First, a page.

As much as I loved my memories of Grandpa (who died in 2004), I was saddened by my lack of specific memories with Grandma from the early years. Saddened especially because I had such good memories from recent years, and felt she (and I!) deserved more childhood memories!
As I was struggling with this reality, a quote came to mind. It was a quote I had stumbled upon a few months earlier at my parents’ home, in a book by an artist on art and faith. The quote struck me, so I wrote it down in a little notebook that I keep on hand (to record thoughts, ideas, observations I come across that might serve me well for future purposes…a writing tip I learned through a course I took). This is the quote:
Purple alone is pretty, but place mint green alongside and the purple becomes glorious. Sometimes we need to be a green in a purple person’s life. *
This put it all into perspective. I had been looking at Grandma’s life through the wrong lenses. Through the filter of this quote, I had a clearer picture of who Grandma was all along.
Grandpa was a purple person and Grandma was the mint green in his life. It was all so clear now. Grandpa was all the more glorious because of Grandma. As I began to rethink my memories of Grandpa, I realized Grandma was right there in the background. At the end of each of our excursions, she was waiting for us at home with a beautifully prepared meal and a listening ear. In the midst of an intense checkers game, she would show up with popcorn and ice-cold water to drink. We’d end an afternoon of croquet on her outside table and chairs with homemade oatmeal cookies and lemonade served in crystal glasses, sprigs of mint, and a silver sipper from which to daintily gulp it down.
I remembered times she’d say “Oh, John,” in exasperation; yet I’m certain she was secretly enjoying his varied antics. His crazy behavior added fun and zest to her life. I’m convinced of that (I’m convinced because of how much she missed him after he died, and the love which she clearly had for him all along). I even think she encouraged his mischievousness. For example. Every time Grandma made mashed potatoes, she would add a very modest amount of butter (maybe a mere tablespoon or two). And every time, without fail, when Grandma’s back was turned, Grandpa would get the attention of us grandkids and throw in two sticks of butter (yes, two sticks!). We would stifle our giggles as he sneakily mixed it in until it was melted. Of course, Grandma never “caught” him. Nor did she ever seem to realize that there was extra butter in the potatoes. I never thought twice about it at the time. But as an adult, I’m sure that Grandma had to know. I would know if someone had messed with my mashed potato recipe! And Grandma was a smart cookie (the valedictorian of her class, Grandpa always proudly reminded us). Even at ninety-eight years old you couldn’t get much past her (just ask my dad who tried to sneak past her, just weeks before she died…he thought he was successful, but later discovered she had seen him the whole time). Yep…mint green Grandma was allowing purple Grandpa to be all the more glorious in his playfulness.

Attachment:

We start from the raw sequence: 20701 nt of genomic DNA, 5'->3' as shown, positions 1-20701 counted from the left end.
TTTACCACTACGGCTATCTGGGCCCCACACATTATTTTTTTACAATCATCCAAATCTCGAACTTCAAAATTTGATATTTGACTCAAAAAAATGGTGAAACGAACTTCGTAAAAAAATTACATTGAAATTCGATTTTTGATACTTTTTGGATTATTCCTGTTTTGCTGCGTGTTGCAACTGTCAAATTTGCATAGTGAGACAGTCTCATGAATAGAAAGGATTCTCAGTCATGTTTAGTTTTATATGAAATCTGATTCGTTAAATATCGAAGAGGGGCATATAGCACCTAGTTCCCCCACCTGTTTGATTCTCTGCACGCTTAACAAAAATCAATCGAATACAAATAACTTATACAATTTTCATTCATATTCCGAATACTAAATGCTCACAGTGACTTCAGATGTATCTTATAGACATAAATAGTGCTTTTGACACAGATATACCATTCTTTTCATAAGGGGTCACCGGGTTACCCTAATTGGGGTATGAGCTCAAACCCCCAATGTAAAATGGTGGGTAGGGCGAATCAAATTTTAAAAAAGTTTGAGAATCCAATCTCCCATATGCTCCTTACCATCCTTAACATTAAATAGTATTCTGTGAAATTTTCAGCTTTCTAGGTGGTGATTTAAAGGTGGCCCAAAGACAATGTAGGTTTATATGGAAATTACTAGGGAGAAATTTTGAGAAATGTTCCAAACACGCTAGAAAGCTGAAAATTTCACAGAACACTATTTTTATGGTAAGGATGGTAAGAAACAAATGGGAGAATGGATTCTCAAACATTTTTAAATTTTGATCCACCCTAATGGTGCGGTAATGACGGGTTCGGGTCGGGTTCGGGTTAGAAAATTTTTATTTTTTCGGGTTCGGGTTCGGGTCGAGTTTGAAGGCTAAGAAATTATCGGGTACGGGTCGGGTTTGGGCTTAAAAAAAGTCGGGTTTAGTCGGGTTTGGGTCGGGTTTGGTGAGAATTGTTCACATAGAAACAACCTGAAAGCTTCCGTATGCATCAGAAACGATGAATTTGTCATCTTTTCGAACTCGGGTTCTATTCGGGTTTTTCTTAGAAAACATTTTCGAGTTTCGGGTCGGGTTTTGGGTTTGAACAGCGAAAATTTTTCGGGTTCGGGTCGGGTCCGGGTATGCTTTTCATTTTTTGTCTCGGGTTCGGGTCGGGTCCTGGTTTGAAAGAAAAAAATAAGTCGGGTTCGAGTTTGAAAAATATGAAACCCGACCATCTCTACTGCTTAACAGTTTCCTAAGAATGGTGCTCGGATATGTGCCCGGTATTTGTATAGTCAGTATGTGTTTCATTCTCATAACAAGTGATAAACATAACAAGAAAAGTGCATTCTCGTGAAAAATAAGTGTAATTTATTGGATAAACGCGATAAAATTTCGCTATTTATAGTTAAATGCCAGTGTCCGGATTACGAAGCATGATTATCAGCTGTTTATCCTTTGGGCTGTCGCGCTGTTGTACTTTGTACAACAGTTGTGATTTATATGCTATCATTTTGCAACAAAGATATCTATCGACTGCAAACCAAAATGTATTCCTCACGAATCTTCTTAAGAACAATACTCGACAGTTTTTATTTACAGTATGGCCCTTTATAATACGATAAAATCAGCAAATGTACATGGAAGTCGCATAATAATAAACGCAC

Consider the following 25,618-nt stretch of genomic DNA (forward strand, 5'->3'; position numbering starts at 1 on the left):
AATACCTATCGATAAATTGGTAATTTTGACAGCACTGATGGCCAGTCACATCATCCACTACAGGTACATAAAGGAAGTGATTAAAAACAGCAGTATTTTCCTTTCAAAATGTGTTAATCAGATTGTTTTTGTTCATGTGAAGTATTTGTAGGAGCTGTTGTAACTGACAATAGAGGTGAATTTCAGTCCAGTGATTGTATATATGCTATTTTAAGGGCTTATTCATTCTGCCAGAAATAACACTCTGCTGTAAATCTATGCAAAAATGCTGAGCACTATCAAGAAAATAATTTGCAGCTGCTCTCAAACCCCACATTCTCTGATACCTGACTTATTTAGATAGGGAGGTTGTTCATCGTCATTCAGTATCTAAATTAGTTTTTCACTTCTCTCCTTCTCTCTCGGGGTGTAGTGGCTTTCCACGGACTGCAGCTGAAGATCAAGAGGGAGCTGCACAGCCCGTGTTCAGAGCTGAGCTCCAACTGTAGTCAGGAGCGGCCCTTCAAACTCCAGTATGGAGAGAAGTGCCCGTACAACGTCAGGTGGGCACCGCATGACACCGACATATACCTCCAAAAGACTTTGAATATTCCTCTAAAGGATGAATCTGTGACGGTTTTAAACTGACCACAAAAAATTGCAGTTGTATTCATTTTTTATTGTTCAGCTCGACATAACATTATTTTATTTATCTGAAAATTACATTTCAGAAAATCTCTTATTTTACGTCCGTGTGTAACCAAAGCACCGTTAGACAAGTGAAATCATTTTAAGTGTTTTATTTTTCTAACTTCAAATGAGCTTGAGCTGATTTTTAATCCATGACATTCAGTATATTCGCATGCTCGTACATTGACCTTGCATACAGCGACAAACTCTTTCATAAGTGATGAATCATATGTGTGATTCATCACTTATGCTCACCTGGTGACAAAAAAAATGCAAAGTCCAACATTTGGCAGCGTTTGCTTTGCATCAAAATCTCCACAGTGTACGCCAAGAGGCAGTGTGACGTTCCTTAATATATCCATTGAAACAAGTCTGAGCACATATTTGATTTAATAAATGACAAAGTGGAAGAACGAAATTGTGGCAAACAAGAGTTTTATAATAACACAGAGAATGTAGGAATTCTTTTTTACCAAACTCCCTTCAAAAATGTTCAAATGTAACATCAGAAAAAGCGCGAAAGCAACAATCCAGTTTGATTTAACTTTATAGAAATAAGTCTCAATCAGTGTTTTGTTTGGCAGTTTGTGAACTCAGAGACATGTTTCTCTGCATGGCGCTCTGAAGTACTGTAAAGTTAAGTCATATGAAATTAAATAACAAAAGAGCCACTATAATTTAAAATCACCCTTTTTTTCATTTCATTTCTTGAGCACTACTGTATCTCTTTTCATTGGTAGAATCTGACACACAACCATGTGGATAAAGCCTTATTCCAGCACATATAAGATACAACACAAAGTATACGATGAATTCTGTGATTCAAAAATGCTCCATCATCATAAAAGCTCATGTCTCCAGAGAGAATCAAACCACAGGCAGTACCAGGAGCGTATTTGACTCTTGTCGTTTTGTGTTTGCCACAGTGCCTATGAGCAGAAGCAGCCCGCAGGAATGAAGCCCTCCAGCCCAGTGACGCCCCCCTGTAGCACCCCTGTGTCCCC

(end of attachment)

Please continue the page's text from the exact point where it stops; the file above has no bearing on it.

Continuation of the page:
I think Grandma loved being the green in Grandpa’s life. He brought excitement to her life. And he showered love right back at her in his ever-so-purple ways. Even after he was gone, she continued to portray him and remember him as a glorious purple person.
And as I reflected on this analogy, a beautiful image came to mind. In the end, Grandma finally got the chance to be purple herself. Of course, I think she was purple the entire time. She was gloriously purple in her green-ness. But in her final years, she was no longer in the background. She was loved and admired by all who knew her. The dignity, grace, and beauty that had been there all along in the shade of green, was able to shine out gloriously as purple in the final stretch of her life.
And as each of us ~ her children and grandchildren ~ shared our memories of her that day of her memorial service, we were all given the great privilege of being the mint green in her life, as we honored and remembered the glorious person that she was.
* Blish, Carolyn. Drawing Closer: The Paintings and Personal Reflections of Carolyn Blish. New York: Artisan Publishers, 1997.